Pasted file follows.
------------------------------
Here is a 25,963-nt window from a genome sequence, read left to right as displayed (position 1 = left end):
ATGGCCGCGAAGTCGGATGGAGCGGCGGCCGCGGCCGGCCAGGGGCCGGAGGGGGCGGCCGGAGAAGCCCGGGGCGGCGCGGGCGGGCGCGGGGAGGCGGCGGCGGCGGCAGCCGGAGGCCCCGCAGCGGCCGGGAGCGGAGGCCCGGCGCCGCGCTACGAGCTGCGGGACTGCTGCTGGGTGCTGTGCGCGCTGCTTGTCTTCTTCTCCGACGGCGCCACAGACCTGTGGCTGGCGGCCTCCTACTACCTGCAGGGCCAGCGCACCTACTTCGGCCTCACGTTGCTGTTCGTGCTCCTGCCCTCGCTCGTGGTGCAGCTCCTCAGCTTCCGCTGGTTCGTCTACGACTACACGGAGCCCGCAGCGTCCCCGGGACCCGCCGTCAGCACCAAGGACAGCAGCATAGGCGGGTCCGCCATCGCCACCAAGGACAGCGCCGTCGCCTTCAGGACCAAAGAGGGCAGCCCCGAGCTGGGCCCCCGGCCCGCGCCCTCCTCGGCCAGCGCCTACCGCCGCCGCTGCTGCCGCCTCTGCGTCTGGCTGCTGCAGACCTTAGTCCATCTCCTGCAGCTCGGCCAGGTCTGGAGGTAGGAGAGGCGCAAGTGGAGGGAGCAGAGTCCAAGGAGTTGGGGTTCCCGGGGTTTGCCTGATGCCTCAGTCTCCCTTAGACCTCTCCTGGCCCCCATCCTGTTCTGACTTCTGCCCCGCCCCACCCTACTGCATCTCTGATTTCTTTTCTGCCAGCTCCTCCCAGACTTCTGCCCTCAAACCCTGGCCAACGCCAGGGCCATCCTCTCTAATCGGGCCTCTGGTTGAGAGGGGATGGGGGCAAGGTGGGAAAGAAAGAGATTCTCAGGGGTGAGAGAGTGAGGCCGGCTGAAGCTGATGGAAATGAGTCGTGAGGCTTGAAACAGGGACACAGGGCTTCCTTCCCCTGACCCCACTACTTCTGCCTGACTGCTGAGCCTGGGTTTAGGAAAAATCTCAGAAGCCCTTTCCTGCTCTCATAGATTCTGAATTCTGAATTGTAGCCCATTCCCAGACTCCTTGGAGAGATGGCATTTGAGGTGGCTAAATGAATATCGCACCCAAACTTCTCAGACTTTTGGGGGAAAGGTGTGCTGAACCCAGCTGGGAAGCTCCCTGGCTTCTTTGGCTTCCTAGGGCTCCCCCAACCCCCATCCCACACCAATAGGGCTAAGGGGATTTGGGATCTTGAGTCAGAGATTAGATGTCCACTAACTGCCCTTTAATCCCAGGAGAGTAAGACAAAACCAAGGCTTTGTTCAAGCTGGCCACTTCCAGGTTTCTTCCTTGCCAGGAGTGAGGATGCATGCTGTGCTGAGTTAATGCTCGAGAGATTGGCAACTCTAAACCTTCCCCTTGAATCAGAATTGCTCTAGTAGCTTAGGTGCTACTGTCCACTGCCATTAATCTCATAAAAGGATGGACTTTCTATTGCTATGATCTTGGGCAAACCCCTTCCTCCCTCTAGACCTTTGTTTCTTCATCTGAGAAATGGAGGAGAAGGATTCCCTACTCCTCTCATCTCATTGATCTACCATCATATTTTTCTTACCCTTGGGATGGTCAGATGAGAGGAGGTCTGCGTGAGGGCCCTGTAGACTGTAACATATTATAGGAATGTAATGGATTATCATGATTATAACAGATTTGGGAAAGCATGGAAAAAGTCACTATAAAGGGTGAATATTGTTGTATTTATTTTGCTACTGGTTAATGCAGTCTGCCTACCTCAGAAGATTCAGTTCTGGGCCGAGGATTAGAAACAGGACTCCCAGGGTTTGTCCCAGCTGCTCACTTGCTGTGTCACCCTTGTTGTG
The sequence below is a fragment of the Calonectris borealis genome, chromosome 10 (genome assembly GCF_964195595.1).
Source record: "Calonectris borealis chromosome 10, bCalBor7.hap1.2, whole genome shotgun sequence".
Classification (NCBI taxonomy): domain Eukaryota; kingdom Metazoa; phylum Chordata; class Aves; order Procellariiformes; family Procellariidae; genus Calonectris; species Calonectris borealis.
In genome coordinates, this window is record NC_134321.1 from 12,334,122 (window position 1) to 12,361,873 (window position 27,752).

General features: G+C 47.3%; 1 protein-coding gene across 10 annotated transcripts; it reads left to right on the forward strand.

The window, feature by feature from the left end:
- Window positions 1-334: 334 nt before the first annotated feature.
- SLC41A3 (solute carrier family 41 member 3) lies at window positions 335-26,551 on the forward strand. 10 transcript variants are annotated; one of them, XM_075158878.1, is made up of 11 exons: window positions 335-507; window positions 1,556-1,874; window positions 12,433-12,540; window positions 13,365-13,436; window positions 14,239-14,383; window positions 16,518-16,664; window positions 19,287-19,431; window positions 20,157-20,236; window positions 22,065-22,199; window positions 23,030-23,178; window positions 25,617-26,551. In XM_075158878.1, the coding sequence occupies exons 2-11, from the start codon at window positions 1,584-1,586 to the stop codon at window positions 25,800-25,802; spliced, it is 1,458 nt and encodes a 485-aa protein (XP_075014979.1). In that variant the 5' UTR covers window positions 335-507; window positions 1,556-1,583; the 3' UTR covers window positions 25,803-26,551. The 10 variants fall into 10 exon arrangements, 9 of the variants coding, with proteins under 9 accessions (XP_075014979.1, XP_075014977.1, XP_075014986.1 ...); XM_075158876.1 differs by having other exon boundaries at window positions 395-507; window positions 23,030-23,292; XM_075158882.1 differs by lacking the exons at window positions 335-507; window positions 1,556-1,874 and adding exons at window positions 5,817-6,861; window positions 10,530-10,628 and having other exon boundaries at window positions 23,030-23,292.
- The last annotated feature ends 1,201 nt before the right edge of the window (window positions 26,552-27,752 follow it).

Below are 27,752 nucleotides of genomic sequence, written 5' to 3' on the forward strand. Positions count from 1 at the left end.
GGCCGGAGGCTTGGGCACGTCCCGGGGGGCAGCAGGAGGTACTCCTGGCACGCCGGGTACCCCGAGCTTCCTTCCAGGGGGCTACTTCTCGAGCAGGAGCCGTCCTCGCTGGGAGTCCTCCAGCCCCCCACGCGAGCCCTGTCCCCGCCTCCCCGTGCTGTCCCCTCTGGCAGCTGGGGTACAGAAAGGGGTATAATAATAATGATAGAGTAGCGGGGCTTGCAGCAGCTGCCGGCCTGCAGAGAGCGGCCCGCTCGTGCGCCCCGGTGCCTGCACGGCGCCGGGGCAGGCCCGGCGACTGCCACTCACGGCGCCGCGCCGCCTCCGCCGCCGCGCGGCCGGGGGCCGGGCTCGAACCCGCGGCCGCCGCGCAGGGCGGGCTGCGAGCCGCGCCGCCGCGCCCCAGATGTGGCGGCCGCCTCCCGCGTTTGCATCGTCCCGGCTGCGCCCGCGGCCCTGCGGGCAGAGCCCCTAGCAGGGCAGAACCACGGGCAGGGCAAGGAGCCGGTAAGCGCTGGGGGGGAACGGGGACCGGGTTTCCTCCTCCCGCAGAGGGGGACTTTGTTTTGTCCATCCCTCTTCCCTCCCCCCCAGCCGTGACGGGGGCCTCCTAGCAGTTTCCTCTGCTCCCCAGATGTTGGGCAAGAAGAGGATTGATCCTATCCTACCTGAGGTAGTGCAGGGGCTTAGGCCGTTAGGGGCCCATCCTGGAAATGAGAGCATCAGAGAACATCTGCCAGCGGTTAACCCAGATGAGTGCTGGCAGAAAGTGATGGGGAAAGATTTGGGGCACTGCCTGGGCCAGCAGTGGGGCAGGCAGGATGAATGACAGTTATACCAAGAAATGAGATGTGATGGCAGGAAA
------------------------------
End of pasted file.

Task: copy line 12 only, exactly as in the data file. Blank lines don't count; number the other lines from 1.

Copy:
Below are 27,752 nucleotides of genomic sequence, written 5' to 3' on the forward strand. Positions count from 1 at the left end.